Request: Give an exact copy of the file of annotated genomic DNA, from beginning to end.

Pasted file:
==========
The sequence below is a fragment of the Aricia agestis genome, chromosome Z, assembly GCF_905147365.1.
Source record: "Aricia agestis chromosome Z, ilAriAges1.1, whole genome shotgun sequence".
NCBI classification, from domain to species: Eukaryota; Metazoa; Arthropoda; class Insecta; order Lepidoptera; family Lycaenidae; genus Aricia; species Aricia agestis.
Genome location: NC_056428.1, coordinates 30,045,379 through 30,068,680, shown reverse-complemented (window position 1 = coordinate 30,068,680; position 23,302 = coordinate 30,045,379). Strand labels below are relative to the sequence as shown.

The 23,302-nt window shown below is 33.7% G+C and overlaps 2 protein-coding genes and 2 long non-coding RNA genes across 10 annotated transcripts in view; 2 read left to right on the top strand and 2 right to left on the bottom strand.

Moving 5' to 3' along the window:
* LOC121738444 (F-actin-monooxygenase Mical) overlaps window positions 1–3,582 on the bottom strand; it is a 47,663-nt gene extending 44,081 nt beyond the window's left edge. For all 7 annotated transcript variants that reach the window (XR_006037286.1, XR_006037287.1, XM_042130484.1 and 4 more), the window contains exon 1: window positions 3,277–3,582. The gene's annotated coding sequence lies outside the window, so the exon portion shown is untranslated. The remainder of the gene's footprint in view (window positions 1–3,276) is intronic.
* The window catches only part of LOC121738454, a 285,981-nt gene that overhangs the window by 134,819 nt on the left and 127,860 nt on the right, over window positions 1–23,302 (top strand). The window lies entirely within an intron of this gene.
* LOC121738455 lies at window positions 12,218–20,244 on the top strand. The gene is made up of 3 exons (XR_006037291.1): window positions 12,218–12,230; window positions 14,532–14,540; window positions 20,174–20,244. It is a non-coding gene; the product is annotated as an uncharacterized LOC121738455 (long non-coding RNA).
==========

The sequence below is a fragment of the Aricia agestis genome, chromosome Z, assembly GCF_905147365.1.
Source record: "Aricia agestis chromosome Z, ilAriAges1.1, whole genome shotgun sequence".
NCBI classification, from domain to species: Eukaryota; Metazoa; Arthropoda; class Insecta; order Lepidoptera; family Lycaenidae; genus Aricia; species Aricia agestis.
Genome location: NC_056428.1, coordinates 30,045,379 through 30,068,680, shown reverse-complemented (window position 1 = coordinate 30,068,680; position 23,302 = coordinate 30,045,379). Strand labels below are relative to the sequence as shown.

The 23,302-nt window shown below is 33.7% G+C and overlaps 2 protein-coding genes and 2 long non-coding RNA genes across 10 annotated transcripts in view; 2 read left to right on the top strand and 2 right to left on the bottom strand.

Moving 5' to 3' along the window:
* LOC121738444 (F-actin-monooxygenase Mical) overlaps window positions 1–3,582 on the bottom strand; it is a 47,663-nt gene extending 44,081 nt beyond the window's left edge. For all 7 annotated transcript variants that reach the window (XR_006037286.1, XR_006037287.1, XM_042130484.1 and 4 more), the window contains exon 1: window positions 3,277–3,582. The gene's annotated coding sequence lies outside the window, so the exon portion shown is untranslated. The remainder of the gene's footprint in view (window positions 1–3,276) is intronic.
* The window catches only part of LOC121738454, a 285,981-nt gene that overhangs the window by 134,819 nt on the left and 127,860 nt on the right, over window positions 1–23,302 (top strand). The window lies entirely within an intron of this gene.
* LOC121738455 lies at window positions 12,218–20,244 on the top strand. The gene is made up of 3 exons (XR_006037291.1): window positions 12,218–12,230; window positions 14,532–14,540; window positions 20,174–20,244. It is a non-coding gene; the product is annotated as an uncharacterized LOC121738455 (long non-coding RNA).